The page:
- Page 1AMD ATI Radeon HD 3870 X2
- Page 2 Call Of Duty 4
- Page 3 Bioshock
- Page 4 Crysis
- Page 5 Enemy Territory: Quake Wars
- Page 6 Counter-Strike: Source
- Page 7 Call Of Duty 2
- Page 8 Testing and Verdict
- Page 9 Two’s always better than one, right?
- Page 10 The Technology
- Page 11 The Card
So, finely we come to the all important testing, which this time is a bit different to usual. Bearing in mind the previous page’s caveats about how this card is likely to perform we have extended our game testing just this once to include five of our favourite games of the last year or so. It’s not a comprehensive list and there’s every chance you may find a game that doesn’t play nice with the X2, but we reckon if it can get through our extended list of titles it shows the X2 is well on its way to being a viable solution.
New to the table are Bioshock (our Game Of The Year), The Elder Scrolls IV: Oblivion, World In Conflict, Call Of Duty 4, and Supreme Commander. Each game is run at three resolutions – 1,680 x 1,050, 1,920 x 1,200, and 2,560 x 1,600 – with anisotropic filtering set to 16x and multi-sampling transparency anti-aliasing turned on. Due to time constraints we’ve only tested at two full screen anti-aliasing settings – off and 4x – where applicable but we feel that should be enough to demonstrate things nicely.
We used a combination of in-game benchmarks and manual run-throughs, using FRAPs, to record results and each setting was repeated three times and the average taken, to ensure a fair and accurate final figure.
As can clearly be seen, the X2 and 8800 Ultra take turns in claiming top spot with the Ultra probably just coming in ahead overall. What’s important to note, though, is how relatively small the increase in performance from the single 3870 to the X2 is for many of the games. Sure there’s a good 50% increase for most games but considering the card contains twice the processing power it’s reasonable to hope for more.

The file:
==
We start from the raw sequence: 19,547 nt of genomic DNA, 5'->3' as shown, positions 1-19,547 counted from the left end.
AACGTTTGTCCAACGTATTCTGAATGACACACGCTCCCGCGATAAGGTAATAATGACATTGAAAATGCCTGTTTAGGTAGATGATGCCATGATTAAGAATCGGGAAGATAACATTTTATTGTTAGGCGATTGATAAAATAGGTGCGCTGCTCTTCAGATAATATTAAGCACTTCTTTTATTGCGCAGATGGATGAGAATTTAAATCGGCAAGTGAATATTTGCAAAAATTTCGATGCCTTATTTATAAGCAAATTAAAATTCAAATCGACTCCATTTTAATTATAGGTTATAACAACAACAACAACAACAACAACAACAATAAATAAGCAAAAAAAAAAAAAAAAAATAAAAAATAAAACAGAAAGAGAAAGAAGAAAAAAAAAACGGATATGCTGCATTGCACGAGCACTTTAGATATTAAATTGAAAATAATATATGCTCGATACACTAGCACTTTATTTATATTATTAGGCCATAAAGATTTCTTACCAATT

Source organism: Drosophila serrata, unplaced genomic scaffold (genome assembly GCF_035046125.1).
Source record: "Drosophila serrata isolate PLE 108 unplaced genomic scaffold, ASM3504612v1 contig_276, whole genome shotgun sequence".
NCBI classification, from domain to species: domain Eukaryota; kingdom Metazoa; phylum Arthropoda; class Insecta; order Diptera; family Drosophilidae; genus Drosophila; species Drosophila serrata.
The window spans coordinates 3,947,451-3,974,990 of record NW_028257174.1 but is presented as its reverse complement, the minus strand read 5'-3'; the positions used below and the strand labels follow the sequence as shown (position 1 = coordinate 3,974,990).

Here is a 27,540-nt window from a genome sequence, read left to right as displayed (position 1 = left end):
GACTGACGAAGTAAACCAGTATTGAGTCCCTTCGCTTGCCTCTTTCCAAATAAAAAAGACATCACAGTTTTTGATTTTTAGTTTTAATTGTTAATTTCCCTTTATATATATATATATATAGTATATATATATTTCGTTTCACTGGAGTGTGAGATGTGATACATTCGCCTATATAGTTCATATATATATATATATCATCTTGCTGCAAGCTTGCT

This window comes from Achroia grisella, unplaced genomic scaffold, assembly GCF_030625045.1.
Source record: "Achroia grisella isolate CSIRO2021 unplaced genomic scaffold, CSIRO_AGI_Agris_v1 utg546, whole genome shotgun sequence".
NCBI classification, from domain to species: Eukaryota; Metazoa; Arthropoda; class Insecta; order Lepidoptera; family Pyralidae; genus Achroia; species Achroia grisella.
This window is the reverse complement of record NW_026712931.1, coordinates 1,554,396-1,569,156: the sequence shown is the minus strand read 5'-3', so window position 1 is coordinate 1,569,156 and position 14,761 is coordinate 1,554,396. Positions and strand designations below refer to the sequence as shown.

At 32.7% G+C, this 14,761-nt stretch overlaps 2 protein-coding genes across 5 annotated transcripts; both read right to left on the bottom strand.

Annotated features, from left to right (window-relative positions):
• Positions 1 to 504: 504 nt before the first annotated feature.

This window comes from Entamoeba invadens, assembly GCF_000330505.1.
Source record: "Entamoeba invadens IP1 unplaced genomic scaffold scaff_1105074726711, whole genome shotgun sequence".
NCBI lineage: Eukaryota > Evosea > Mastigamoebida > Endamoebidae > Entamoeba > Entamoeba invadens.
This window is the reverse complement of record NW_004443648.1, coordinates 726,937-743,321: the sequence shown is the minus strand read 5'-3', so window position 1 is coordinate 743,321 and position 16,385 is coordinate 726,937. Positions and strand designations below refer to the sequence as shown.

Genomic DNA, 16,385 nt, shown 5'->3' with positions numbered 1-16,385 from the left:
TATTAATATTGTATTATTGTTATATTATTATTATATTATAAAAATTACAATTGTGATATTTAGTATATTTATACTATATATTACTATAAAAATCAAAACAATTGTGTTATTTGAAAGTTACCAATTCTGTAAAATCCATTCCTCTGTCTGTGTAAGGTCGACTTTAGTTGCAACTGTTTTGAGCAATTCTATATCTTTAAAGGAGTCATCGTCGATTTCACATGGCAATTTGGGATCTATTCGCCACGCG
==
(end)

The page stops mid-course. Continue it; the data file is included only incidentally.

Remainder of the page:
This is potentially both a good and a bad thing as it means there could still be performance to be gleaned from the card through a bit more optimisation. On the flip side, however, this could be as good as it gets, in which case it’s difficult to recommend the HD 3870 X2 on performance alone, which is why it’s lucky for ATI we also take into account price in our evaluation.
With 8800 Ultras still demanding the best part of £400, the HD 3870 X2 is actually a good wedge cheaper – certainly there’s enough of a saving to buy yourself a couple of games. This brings it more in line with the 8800 GTX which, although not tested in all these games, is generally around ten percent slower than the Ultra in any given game. With this in mind, the HD 3870 X2 suddenly becomes a much more tempting proposition. Moreover, the extra multimedia functionality of the X2 certainly puts it ahead of either the GTX or Ultra.
That said, we still wouldn’t out and out recommend you go out and buy the HD 3870 X2 because there’s just a nagging doubt in the back of our minds that, no matter how much ATI assures us, driver support for the latest and greatest games or for more obscure titles is going to be slow to arrive, if it ever does. Sure, if you have a spare £300, you are in the market for a graphics card, and you don’t already have a 8800 GTX or 8800 Ultra, then the X2 would be a good purchase but if you’re a bit hard up, it’s probably not worth losing any limbs over.
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The ATI HD3870 X2 is probably the most convincing example of multi-GPU on a single card we’ve ever seen with it often beating the long standing performance champion, the nVidia 8800 Ultra. However the heavy reliance on after market support and co-operation from games and driver developers means there’s always going to be the risk the latest games won’t play nice with this card. So, for that reason we can’t unreservedly recommend it.